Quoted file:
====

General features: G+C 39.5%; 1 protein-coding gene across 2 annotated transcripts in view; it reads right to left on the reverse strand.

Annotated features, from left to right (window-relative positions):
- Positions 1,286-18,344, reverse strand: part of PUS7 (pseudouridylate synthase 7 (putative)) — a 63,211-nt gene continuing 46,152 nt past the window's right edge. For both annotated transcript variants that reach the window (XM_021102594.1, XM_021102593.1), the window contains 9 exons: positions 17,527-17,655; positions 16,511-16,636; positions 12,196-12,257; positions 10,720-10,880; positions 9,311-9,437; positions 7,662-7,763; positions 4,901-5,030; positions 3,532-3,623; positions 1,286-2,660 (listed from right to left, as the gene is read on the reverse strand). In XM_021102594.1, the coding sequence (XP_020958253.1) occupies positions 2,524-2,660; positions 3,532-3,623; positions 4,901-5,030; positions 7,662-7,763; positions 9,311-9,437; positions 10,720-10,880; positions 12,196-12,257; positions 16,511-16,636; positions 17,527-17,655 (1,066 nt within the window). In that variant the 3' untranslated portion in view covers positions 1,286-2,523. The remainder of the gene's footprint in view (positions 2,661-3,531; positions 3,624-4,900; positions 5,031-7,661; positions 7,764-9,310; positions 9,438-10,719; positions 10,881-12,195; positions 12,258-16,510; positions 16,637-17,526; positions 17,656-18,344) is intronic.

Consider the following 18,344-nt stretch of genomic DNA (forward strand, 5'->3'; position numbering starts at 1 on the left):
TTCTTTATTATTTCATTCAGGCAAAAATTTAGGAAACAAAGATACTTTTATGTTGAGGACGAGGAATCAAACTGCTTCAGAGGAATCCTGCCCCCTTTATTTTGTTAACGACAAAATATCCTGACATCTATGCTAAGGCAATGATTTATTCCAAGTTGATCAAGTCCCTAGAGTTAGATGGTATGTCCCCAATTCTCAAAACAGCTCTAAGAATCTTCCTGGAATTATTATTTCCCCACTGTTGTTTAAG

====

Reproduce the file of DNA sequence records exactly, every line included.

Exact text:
General features: G+C 39.5%; 1 protein-coding gene across 2 annotated transcripts in view; it reads right to left on the reverse strand.

Annotated features, from left to right (window-relative positions):
- Positions 1,286-18,344, reverse strand: part of PUS7 (pseudouridylate synthase 7 (putative)) — a 63,211-nt gene continuing 46,152 nt past the window's right edge. For both annotated transcript variants that reach the window (XM_021102594.1, XM_021102593.1), the window contains 9 exons: positions 17,527-17,655; positions 16,511-16,636; positions 12,196-12,257; positions 10,720-10,880; positions 9,311-9,437; positions 7,662-7,763; positions 4,901-5,030; positions 3,532-3,623; positions 1,286-2,660 (listed from right to left, as the gene is read on the reverse strand). In XM_021102594.1, the coding sequence (XP_020958253.1) occupies positions 2,524-2,660; positions 3,532-3,623; positions 4,901-5,030; positions 7,662-7,763; positions 9,311-9,437; positions 10,720-10,880; positions 12,196-12,257; positions 16,511-16,636; positions 17,527-17,655 (1,066 nt within the window). In that variant the 3' untranslated portion in view covers positions 1,286-2,523. The remainder of the gene's footprint in view (positions 2,661-3,531; positions 3,624-4,900; positions 5,031-7,661; positions 7,764-9,310; positions 9,438-10,719; positions 10,881-12,195; positions 12,258-16,510; positions 16,637-17,526; positions 17,656-18,344) is intronic.

Consider the following 18,344-nt stretch of genomic DNA (forward strand, 5'->3'; position numbering starts at 1 on the left):
TTCTTTATTATTTCATTCAGGCAAAAATTTAGGAAACAAAGATACTTTTATGTTGAGGACGAGGAATCAAACTGCTTCAGAGGAATCCTGCCCCCTTTATTTTGTTAACGACAAAATATCCTGACATCTATGCTAAGGCAATGATTTATTCCAAGTTGATCAAGTCCCTAGAGTTAGATGGTATGTCCCCAATTCTCAAAACAGCTCTAAGAATCTTCCTGGAATTATTATTTCCCCACTGTTGTTTAAG